My project was set up as an experiment to test our awareness and expectations of online privacy. My hypothesis was that Internet users are largely unaware of the amount of information accumulated and aggregated about them online. We have an “anonymity of Manhattan” mindset: we believe that no one will pick us out from the crowd of billions of users. Everyone publishes their name, email, birthday, and address for sign-ups. Everyone has incriminating pictures on Facebook, follows the Jersey Shore cast on Twitter, buys embarrassing books on Amazon, and looks up basic concepts on Wikipedia. We seem to think that it is a slim chance that someone, one day, would use our information against us. And even if they did, the cost of this chance does not outweigh the multitude of benefits the Internet gives us. For this reason, I predicted that while most people hope for some level of privacy online, they are largely apathetic to understanding and enforcing it.
To test that hypothesis, I focused on the privacy policies of five websites: Gmail, Facebook, Twitter, Amazon, and Wikipedia. I chose these sites for two reasons. First, they are all, of course, in the top 10 most visited sites globally. Second, searching myself on a site called PeekYou, which helps you find people online, I discovered a profile of myself that included links to my Google+, Facebook, Twitter, and Wikipedia accounts, as well as a list of my most recent Amazon purchases (and for $39.99 I could order a full background check on myself). Bewildered by how this information had been leaked on to PeekYou (and what could possibly be in my background check), I decided to focus on the policies of these five sites—I found these policies to be overwhelming similar.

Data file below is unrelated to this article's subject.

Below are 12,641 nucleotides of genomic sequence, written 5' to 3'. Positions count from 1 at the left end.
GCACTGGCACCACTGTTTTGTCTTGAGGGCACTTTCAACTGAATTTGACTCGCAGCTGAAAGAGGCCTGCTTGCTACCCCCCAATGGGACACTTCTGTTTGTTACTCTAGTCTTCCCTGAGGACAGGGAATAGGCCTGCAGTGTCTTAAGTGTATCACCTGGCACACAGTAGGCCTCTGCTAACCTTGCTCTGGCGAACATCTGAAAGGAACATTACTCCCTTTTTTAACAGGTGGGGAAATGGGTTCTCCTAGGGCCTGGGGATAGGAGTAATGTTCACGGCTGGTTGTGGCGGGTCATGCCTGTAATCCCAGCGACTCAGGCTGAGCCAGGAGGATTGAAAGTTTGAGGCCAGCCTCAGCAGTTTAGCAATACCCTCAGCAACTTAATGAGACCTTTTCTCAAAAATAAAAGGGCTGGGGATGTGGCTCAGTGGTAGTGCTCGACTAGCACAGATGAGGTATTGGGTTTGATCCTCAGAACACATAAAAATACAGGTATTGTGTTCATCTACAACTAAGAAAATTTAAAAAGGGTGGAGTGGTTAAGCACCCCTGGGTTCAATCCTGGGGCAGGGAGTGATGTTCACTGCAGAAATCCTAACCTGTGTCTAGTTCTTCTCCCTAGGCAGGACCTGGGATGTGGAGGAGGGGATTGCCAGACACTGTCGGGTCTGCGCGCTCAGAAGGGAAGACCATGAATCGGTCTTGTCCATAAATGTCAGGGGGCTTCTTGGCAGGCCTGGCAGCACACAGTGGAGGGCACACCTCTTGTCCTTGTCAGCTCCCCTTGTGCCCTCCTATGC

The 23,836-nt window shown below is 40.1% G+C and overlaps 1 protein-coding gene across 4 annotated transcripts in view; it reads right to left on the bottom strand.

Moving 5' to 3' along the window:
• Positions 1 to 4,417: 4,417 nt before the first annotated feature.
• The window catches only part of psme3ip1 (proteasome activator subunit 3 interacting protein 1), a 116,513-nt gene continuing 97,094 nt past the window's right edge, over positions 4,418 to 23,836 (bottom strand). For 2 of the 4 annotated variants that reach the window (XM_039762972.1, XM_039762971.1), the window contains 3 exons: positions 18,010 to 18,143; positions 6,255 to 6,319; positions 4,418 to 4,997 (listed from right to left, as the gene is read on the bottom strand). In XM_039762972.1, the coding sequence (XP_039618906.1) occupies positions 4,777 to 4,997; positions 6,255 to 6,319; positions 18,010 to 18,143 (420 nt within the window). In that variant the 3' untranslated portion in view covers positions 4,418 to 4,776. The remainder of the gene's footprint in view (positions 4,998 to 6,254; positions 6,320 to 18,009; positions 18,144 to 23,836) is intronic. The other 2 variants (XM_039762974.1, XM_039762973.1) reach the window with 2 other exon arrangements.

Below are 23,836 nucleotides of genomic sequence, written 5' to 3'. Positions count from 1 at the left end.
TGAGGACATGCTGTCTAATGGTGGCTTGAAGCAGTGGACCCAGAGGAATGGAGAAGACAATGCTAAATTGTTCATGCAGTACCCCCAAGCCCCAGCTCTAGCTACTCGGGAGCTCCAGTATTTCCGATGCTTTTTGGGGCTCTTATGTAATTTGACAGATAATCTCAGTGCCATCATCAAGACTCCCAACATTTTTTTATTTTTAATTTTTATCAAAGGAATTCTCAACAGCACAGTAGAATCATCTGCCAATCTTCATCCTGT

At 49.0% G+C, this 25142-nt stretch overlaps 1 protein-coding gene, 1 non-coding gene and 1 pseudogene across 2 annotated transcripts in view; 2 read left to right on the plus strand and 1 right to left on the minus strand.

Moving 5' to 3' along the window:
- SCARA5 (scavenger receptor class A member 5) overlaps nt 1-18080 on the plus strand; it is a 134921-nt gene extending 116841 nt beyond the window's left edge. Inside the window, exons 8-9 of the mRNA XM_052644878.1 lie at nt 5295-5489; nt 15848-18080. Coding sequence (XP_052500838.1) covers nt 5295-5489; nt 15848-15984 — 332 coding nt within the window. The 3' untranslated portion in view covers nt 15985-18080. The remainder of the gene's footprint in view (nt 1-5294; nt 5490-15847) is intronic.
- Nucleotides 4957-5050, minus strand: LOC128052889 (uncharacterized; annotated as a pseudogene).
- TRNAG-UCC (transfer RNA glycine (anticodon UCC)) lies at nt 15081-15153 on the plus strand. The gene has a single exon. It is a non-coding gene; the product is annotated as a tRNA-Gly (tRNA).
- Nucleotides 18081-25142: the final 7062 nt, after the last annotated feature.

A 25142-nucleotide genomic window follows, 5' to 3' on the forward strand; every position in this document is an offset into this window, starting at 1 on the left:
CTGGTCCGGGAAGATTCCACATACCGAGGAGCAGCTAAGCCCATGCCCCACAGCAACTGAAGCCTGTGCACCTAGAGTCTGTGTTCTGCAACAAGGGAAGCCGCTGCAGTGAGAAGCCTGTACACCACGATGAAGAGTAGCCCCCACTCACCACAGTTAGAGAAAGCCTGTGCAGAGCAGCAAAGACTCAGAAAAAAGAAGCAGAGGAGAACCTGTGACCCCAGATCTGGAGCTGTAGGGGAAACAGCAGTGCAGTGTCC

I then wrote a survey on the website SurveyMonkey of 29 yes/no, fill-in, and multiple-choice questions, designed to be easily and quickly completed. Questions were divided to address four issues: demographics, knowledge and awareness, descriptive activity, and normative opinions. 173 responses were collected and I then underwent simple statistical analysis on Excel to identify possible correlations as well as discrepancies with the relevant privacy policies.
The results confirmed that we have very different assumptions about websites than their privacy policies stipulate and, overall the project provides a basis to begin answering the broader question of how we can engineer norms, laws, and code to make the architecture of the Internet fit our descriptive and normative desires, and not the other way around.
Happy holidays! -Carla